Mt. Rainier National Park, WA

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Road to Paradise

Fur Trade Reenactors,
copyright Fort Nisqually
Living History Museum

Once you've explored the mountain, take a drive down Paradise Road towards Paradise Valley. Once you see it, you'll understand how it got the name. A mile above sea level, Paradise offers an unparalleled view of Rainier's summit. Due to its high altitude, the area receives 680 inches of snow annually. And it holds the world's record for annual snowfall: 1,122 inches (94 feet) in 1971!

On the car tour, you'll pass Tatoosh Range, a sawtooth-shaped ridge that predates its more famous neighbor. It was formed by lava flows, and the floors of the valley are heavily forested, providing great opportunities to explore the park's plantlife. The range is particularly beautiful at night, when the face of the ridge reflects the sunset.

You'll also see 168-foot Narada Falls. The falls were named by the Theosophical Society of Tacoma in 1893, and the word "Narada" literally means "uncontaminated." It's quite a refreshing sight!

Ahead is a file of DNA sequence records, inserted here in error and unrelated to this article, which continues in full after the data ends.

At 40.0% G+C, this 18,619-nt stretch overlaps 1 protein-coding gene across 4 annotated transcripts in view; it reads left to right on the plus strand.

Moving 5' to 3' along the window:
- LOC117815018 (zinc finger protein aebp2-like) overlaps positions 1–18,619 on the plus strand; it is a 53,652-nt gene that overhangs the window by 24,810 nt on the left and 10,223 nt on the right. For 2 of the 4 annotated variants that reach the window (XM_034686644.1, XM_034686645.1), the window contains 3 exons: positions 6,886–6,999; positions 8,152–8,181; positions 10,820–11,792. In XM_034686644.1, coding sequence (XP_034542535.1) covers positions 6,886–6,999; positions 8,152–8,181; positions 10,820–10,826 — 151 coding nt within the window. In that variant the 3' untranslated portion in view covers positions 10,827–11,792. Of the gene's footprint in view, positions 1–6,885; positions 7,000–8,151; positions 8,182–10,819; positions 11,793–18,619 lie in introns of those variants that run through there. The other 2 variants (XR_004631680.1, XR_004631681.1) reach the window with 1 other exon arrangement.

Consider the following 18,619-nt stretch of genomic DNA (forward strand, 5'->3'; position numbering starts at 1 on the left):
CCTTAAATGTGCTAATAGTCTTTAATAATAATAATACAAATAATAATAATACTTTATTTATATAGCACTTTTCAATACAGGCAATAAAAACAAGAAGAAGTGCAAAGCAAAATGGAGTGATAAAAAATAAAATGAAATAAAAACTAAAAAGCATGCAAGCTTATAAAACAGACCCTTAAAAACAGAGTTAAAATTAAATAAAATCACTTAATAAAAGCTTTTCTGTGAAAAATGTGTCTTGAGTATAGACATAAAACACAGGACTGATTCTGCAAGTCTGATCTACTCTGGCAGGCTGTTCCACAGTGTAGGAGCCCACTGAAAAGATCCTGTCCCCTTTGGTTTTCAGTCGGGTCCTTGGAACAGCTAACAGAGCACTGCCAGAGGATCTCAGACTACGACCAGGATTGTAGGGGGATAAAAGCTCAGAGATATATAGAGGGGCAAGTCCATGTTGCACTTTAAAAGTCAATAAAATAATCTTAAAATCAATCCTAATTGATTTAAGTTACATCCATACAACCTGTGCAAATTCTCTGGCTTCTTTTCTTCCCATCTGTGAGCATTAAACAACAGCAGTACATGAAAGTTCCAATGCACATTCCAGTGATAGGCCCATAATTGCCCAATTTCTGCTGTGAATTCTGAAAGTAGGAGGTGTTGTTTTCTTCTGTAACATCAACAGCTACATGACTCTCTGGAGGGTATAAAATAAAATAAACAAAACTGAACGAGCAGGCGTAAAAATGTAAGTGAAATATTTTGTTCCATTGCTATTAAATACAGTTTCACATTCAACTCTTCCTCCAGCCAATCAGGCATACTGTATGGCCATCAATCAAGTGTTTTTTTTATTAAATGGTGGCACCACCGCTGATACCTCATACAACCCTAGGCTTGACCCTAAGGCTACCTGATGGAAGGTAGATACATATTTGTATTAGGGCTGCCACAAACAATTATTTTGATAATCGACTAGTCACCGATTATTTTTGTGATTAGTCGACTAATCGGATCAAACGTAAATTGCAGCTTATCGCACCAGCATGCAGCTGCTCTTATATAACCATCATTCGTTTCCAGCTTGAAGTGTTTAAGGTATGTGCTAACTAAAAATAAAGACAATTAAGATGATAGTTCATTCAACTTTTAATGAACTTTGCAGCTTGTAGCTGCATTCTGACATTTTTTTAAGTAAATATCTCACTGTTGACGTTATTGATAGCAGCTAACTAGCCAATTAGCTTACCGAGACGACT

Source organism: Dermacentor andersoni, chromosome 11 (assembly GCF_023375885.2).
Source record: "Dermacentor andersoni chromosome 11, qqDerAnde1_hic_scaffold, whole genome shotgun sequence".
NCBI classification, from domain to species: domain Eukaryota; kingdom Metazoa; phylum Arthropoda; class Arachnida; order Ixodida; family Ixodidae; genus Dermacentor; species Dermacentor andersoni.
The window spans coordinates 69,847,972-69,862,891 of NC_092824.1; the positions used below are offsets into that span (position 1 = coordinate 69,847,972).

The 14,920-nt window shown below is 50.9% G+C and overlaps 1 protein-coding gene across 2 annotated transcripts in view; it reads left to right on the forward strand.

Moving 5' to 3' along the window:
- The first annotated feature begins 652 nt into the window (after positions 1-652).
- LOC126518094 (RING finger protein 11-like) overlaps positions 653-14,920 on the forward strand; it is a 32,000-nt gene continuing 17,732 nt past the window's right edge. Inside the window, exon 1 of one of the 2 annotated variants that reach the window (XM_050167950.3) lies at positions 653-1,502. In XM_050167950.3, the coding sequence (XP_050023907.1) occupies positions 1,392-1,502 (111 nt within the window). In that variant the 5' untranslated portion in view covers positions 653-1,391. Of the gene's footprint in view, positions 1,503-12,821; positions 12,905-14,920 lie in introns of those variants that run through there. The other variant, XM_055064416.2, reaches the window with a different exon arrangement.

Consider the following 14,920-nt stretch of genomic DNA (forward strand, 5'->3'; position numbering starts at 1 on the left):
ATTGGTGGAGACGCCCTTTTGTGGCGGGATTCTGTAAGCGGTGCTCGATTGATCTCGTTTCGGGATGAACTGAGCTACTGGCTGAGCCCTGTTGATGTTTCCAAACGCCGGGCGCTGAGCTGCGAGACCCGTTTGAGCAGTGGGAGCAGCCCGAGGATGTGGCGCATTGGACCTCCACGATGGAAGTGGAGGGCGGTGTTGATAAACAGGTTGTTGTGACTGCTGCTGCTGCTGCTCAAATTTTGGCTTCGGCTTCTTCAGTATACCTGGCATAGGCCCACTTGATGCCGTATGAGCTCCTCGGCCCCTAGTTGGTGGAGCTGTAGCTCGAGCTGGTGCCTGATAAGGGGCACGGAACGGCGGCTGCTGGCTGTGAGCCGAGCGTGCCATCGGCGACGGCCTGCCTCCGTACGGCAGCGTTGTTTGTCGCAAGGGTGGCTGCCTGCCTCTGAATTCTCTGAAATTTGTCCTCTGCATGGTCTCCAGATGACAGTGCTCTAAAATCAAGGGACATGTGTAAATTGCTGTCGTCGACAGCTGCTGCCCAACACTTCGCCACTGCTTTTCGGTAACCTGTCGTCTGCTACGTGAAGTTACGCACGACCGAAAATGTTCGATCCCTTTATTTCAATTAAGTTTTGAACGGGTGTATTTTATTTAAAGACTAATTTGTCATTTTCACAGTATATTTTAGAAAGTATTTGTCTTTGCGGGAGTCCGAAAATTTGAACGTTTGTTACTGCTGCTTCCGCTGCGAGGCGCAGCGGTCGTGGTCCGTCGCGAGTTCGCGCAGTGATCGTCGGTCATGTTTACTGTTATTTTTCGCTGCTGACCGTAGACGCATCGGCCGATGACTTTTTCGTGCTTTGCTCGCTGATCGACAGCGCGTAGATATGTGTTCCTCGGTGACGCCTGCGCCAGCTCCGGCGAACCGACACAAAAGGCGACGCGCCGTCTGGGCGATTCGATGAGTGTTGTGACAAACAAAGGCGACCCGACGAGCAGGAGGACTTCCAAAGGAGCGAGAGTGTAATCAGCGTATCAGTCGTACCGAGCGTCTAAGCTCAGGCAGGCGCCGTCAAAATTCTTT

Once in the heart of Paradise Valley, hike the Alta Vista Trail, an easy 1.5-mile loop through fields of flowers to a prominent knoll overlooking Paradise. From here, you'll get a great view of Mt. Adams and Mt. St. Helens. Nisqually Vista Trail is another easy 1.2-mile loop that circles the entire length of Nisqually Glacier.

Spend the afternoon hiking along Lakes Trail, a 5-mile loop winding through subalpine meadows to Reflection Lake. Formed by ancient glaciers (what else!), Reflection Lake is one of the most photographed bodies of water in the park. On a clear day, when the lake's surface is still, you can see a picture-perfect reflection of Rainier.

As you explore Paradise, black-tailed deer, red foxes, coyotes, Douglas squirrels (aka chickarees), and elk may cross your path. And although bear, cougar, and wolf encounters are highly unlikely here, be alert, stay on the trails, and avoid making a lot of noise.

Continued on page 3:  Father of All Trees


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